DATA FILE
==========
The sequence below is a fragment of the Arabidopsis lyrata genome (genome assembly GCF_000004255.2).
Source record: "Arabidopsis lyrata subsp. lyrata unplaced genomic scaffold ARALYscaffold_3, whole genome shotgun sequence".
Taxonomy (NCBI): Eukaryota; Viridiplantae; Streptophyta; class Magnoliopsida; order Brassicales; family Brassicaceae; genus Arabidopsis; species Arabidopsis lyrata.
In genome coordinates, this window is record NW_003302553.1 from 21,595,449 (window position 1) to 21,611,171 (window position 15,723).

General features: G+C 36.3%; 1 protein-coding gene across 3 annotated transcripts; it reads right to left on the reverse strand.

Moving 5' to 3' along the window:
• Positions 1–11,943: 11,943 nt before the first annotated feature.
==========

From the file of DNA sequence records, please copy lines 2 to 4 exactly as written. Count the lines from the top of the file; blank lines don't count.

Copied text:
Source record: "Arabidopsis lyrata subsp. lyrata unplaced genomic scaffold ARALYscaffold_3, whole genome shotgun sequence".
Taxonomy (NCBI): Eukaryota; Viridiplantae; Streptophyta; class Magnoliopsida; order Brassicales; family Brassicaceae; genus Arabidopsis; species Arabidopsis lyrata.
In genome coordinates, this window is record NW_003302553.1 from 21,595,449 (window position 1) to 21,611,171 (window position 15,723).